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Open Access Alcohol consumption and risk of tuberculosis: a systematic review and meta-analysis

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OBJECTIVE: To perform a systematic review and meta-analysis of the association between alcohol consumption and risk of tuberculosis (TB).

METHODS: Medline, EMBASE and Web of Science were searched for observational studies from 2005 to April 2018. Reference lists of included studies were screened.

RESULTS: Forty-nine studies were included. Compared with people with low or no alcohol intake, the risk of TB in people with high or any alcohol consumption was increased by relative odds of 1.90 (95%CI 1.63–2.23). Substantial levels of heterogeneity were seen (I 2 = 82%); however, there was no evidence of publication bias (P = 0.54). Sensitivity analysis restricted to studies using no alcohol drinking as a reference group found a slightly lower but still increased risk (OR 1.60, 95%CI 1.39–1.84). Subgroup analyses revealed no significant differences in relation to study design and quality, geographic location, publication year or adjustment for confounders. A pooled analysis of a further four studies reporting hazard ratios (HRs) found a nearly three-fold increase in risk of TB in relation to alcohol consumption during follow-up (HR 2.81, 95%CI 2.12–3.74). An exposure-response analysis showed that for every 10–20 g daily alcohol intake, there was a 12% increase in TB risk.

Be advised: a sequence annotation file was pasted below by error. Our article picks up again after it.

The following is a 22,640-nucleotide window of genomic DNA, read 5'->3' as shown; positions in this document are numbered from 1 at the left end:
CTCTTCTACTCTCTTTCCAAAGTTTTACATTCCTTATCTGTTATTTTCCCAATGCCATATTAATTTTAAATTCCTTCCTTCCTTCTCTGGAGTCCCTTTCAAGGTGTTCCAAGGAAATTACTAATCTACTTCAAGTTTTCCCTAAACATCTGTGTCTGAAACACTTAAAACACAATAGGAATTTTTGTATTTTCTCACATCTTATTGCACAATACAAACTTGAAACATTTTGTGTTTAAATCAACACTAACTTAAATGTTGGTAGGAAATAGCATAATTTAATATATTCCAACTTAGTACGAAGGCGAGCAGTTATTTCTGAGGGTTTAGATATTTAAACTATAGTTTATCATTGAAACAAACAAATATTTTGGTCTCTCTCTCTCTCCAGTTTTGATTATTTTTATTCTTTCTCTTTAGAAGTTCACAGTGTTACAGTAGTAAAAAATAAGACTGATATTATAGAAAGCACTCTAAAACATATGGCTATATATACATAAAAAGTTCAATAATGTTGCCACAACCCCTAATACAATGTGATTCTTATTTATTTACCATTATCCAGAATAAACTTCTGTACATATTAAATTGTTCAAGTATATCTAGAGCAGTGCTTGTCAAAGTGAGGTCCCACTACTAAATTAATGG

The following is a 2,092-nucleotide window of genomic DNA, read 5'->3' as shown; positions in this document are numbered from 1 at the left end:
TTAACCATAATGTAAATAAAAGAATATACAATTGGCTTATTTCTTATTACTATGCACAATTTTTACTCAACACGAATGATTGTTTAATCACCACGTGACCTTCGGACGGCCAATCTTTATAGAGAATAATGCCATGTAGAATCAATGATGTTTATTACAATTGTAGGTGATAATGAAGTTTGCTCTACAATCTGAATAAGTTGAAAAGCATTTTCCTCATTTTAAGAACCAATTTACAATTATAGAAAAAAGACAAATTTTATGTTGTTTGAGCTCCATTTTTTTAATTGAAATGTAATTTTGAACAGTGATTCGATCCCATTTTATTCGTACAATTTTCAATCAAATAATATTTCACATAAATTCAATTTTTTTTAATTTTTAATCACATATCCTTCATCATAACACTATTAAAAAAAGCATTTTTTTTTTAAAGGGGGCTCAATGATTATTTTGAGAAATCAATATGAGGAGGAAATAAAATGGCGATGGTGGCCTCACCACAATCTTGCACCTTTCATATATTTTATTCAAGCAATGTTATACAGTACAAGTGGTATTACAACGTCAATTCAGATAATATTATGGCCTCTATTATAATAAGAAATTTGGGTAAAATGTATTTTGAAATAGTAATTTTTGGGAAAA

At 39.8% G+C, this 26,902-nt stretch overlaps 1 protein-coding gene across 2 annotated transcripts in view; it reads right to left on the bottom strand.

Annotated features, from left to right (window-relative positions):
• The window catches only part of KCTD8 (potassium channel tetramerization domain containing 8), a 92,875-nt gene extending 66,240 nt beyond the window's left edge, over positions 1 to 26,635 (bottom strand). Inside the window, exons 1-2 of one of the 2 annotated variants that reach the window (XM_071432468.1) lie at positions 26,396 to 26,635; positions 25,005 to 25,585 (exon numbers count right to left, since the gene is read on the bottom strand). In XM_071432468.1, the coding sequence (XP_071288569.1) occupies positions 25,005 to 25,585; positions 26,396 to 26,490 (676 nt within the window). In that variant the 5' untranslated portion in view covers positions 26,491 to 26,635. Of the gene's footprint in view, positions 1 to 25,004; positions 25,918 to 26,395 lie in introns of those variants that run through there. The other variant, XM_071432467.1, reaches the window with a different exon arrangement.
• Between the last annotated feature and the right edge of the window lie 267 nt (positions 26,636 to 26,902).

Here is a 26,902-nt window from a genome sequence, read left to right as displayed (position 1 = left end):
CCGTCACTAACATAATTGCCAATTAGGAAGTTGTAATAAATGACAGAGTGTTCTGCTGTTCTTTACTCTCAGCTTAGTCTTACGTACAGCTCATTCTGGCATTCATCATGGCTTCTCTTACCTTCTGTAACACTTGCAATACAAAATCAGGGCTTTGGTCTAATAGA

CONCLUSION: Alcohol consumption is an important risk factor for the development of TB.
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Keywords: TB; alcohol; meta-analysis

Document Type: Research Article

Affiliations: UK Centre for Tobacco and Alcohol Studies, Division of Epidemiology and Public Health, University of Nottingham, Nottingham, UK

Publication date: November 1, 2018

More about this publication?
  • The International Journal of Tuberculosis and Lung Disease publishes articles on all aspects of lung health, including public health-related issues such as training programmes, cost-benefit analysis, legislation, epidemiology, intervention studies and health systems research. The IJTLD is dedicated to the continuing education of physicians and health personnel and the dissemination of information on lung health world-wide.

    To share scientific research of immediate concern as rapidly as possible, The Union is fast-tracking the publication of certain articles from the IJTLD and publishing them on The Union website, prior to their publication in the Journal. Read fast-track articles.

    Certain IJTLD articles are also selected for translation into French, Spanish, Chinese or Russian. These are available on the Union website.

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